The amphitheater-like rice terraces of Batad are without a doubt one of the most breathtaking views I have witnessed. The 2,000-year-old rice terraces are also some of the most remote in the world, located in a tiny village only accessible on foot. When people say ‘getting there is half the adventure’, well they were probably talking about the journey to Batad. Traveling to this UNESCO World Heritage site is not for the faint hearted, so it’s best you know a few things before planning your trip.
1. How to Get to Batad Rice Terraces
From Manila to Banaue
The only way to travel to Batad by air is if you have your own helicopter. So if that’s not you, well you’ll have to slum it with the rest of us on a 9hr overnight bus from Manila to Banaue. Ohayami Trans bus operates nightly departures at 10pm (and 9pm during peak season). With only one or two buses a night, it’s recommended you reserve your ticket in advance as they do sell out. You’ll arrive bright and early the next morning in Banaue where you can choose to base yourself or continue the journey to Batad. I personally jumped off the bus and headed straight to find a room in Banaue to take a nap.
From Banaue to Batad
To get to Batad from Banaue you have the option to either take a tricycle or a jeepney. The tricycle (those motorbikes with a sidecar attached) can take you as far as Batad Junction, while a jeepney can take you the additional 4km down the steep hill to Batad Saddle, which is the closest point a vehicle can get to Batad. From then on it’s up to you, with the village a steep 45-minute hike down. As there’s no reception in Batad, you’ll want to organise a time for your transport to pick you up for the return journey home.
What is a jeepney you ask? They’re old military vehicles left over by the U.S army after World War II. The Filipinos turned them into public buses and gave them a psychedelic make over, painting them an array of bright colours. It will easily be the most stylish ride you’ll take while in the Philippines.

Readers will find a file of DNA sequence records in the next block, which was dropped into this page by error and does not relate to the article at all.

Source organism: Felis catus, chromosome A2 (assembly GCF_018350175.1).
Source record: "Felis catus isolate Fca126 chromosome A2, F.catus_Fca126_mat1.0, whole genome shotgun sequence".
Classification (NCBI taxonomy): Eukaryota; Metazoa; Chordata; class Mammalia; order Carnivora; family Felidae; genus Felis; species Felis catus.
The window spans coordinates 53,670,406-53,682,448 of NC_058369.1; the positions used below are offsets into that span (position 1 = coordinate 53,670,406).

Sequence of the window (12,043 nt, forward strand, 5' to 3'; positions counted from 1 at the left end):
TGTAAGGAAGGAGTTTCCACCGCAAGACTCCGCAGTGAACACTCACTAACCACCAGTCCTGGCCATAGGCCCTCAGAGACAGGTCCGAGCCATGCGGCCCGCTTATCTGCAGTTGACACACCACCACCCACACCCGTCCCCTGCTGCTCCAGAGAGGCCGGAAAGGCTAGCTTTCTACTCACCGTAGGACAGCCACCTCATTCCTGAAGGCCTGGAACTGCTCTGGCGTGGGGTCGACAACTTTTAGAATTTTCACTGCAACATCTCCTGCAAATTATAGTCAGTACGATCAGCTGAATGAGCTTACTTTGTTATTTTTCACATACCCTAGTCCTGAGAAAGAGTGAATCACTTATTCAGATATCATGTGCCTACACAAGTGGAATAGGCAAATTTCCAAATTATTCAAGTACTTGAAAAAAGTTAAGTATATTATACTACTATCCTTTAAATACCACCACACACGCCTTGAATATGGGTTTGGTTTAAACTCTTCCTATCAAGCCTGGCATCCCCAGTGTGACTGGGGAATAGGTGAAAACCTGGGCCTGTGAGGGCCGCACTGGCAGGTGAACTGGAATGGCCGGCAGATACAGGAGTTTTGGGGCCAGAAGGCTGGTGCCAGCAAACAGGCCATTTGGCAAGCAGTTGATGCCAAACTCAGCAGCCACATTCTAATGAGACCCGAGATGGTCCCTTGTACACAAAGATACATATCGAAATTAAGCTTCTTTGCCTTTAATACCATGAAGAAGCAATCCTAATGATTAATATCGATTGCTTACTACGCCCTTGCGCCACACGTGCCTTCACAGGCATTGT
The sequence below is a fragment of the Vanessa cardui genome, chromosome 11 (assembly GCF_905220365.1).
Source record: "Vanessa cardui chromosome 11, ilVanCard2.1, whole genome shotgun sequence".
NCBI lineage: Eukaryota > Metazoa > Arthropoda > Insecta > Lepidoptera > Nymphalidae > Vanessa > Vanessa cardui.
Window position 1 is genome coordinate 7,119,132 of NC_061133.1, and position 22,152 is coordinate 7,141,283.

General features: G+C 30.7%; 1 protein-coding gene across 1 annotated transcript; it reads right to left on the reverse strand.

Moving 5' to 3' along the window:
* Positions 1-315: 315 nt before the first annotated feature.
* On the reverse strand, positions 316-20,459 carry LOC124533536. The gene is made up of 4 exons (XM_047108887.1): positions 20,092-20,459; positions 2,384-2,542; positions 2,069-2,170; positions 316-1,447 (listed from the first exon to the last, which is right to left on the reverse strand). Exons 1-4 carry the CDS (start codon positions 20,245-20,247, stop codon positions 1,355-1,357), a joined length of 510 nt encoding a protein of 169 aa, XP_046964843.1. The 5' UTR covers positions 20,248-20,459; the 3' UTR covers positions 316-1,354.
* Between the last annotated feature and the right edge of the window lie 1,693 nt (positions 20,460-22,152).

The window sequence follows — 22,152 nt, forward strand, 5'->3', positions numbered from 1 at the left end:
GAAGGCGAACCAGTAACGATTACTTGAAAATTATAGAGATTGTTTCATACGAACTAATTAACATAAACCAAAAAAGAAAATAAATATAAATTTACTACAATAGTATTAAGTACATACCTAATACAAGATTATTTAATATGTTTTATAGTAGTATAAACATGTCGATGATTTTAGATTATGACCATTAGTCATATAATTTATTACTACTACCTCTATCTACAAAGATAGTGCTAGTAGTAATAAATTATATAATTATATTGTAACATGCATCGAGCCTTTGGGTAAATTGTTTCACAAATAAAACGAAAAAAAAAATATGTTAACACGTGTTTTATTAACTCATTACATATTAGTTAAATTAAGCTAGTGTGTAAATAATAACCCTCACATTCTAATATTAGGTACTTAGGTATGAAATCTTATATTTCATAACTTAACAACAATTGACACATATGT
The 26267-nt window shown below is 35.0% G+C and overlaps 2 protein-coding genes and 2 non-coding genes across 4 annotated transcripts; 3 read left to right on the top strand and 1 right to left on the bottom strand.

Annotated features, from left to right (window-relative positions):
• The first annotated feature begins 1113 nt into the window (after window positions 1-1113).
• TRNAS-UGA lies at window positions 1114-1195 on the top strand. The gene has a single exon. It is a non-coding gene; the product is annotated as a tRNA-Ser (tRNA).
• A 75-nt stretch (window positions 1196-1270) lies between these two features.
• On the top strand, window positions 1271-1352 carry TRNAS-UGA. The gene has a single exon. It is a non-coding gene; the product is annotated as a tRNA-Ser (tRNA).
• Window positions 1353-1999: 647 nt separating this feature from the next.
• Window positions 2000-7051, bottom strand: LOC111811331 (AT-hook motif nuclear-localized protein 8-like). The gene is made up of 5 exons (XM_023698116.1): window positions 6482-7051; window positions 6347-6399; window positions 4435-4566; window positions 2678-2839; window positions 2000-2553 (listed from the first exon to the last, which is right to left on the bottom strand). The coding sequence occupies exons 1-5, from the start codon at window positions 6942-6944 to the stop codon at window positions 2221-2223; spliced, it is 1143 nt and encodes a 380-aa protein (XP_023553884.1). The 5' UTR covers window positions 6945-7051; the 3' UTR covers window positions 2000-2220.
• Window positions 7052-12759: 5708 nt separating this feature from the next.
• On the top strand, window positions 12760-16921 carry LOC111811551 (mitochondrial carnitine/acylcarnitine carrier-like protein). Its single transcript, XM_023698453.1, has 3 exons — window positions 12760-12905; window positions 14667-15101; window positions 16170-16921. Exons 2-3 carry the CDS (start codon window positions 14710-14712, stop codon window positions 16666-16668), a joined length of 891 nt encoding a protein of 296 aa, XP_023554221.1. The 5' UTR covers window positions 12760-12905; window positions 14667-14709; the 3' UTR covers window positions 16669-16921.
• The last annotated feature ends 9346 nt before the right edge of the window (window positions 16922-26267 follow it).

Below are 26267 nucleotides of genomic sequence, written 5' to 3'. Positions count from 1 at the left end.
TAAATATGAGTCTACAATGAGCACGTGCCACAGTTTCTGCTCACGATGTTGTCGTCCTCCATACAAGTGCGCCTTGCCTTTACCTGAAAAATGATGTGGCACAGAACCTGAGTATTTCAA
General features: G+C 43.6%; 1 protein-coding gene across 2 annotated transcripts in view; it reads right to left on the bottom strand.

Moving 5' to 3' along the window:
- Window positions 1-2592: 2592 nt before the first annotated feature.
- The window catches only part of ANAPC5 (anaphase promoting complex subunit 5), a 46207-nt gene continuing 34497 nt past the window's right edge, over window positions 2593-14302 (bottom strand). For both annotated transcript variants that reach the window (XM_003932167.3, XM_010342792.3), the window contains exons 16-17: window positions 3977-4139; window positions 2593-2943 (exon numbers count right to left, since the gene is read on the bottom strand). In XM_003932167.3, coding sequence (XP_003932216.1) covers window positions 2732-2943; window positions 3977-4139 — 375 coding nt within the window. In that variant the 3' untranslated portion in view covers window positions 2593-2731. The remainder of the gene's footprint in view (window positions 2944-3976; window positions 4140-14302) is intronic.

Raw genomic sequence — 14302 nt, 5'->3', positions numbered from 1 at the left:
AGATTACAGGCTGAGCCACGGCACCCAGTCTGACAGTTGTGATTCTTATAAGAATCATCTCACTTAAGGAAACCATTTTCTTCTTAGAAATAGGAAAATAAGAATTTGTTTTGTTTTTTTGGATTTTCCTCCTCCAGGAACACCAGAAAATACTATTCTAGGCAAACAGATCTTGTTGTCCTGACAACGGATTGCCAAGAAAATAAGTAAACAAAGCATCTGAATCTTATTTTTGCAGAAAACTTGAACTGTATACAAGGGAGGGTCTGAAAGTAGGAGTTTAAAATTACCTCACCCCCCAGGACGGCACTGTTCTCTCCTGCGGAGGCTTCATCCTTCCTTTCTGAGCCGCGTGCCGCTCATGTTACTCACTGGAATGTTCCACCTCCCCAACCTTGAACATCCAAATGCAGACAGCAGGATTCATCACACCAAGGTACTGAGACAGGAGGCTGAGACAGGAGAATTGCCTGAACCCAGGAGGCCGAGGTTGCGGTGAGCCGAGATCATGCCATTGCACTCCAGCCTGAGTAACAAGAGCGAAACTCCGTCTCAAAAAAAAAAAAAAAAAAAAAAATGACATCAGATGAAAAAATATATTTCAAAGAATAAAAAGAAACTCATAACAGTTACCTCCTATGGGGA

2. Hire a Guide For a Trek
Not surprisingly, the only way to explore Batad and its rice terraces is on foot, so it’s best you come prepared for a lot of trekking. I recommend hiring a guide as you’ll not only be supporting the local community, but they’ll also make sure you see the best view points and don’t get lost in the maze like terraces.
3. Bring Good Shoes and Your Fitness
Bring sneakers with a good grip (and your fitness) because you’ll be spending the day climbing up steep, uneven stairs and walking along narrow terraces with a 2-metre drop to a muddy rice paddy below. Your endurance will be tested, but the views will be well worth the exhaustion and heart palpitations. Maybe don’t bring your favourite shoes though, because you may slip into a rice paddy and have to throw your mud soaked runners out like myself. Luckily I also had a pair of Converse with me, no surprise I slipped in those too. If you don’t have good balance then bring some walking poles or just a big long stick to avoid slipping off the narrow walking trail.
4. Bring Cash
Make sure you bring enough cash, as there are no ATMs or banks and credit cards are not accepted. Prices for food and water will also be slightly higher due to the difficulty of transporting them to the village.
5. No Instagram or Snapchat, Say Whaat?!
Time to switch off and disconnect from the modern world as there is no phone or Internet reception in Batad.
6. No 5 Star Accommodation
In terms of accommodation in the rice terraces of Batad, there is only a handful of guesthouses and homestays available, most of which will also organise meals for you. If you want something a little less basic, then stay in Banaue and take a day trip to Batad. Most importantly, if you’re spending the night in Batad remember to pack light (and I mean super light) because you’ll be carrying your luggage to and from the village, and for the love of god, don’t bring a suitcase!
7. Don’t Waste Your Time in Banaue
While Banaue also has its fair share of rice terraces, they pale in comparison to Batad. If you’ve got some time to kill then sure, have a hike around Banaue but don’t worry if you skip it entirely.
8. The Rice Terraces Change Depending on the Season
The rice terraces sadly don’t stay this vibrant shade of green throughout the year. If you want to see the rice terraces at their greenest, it’s best you visit sometime between March and June. As harvest season approaches in July and August the terraces become a golden brown, before turning into brown pools of mud after harvest. Bare in mind the rainy season begins in July and rain can be expected until January. The area is also prone to landslides so it can be best to avoid traveling during those months. I visited in early April when the terraces where a glorious shade of vibrant green.
So while it may not be the quickest and easiest journey to reach the rice terraces of Batad, it is sure to be one of the most unique highlights of anyone’s time in the Philippines.
Which rice terraces have you visited or dream of visiting?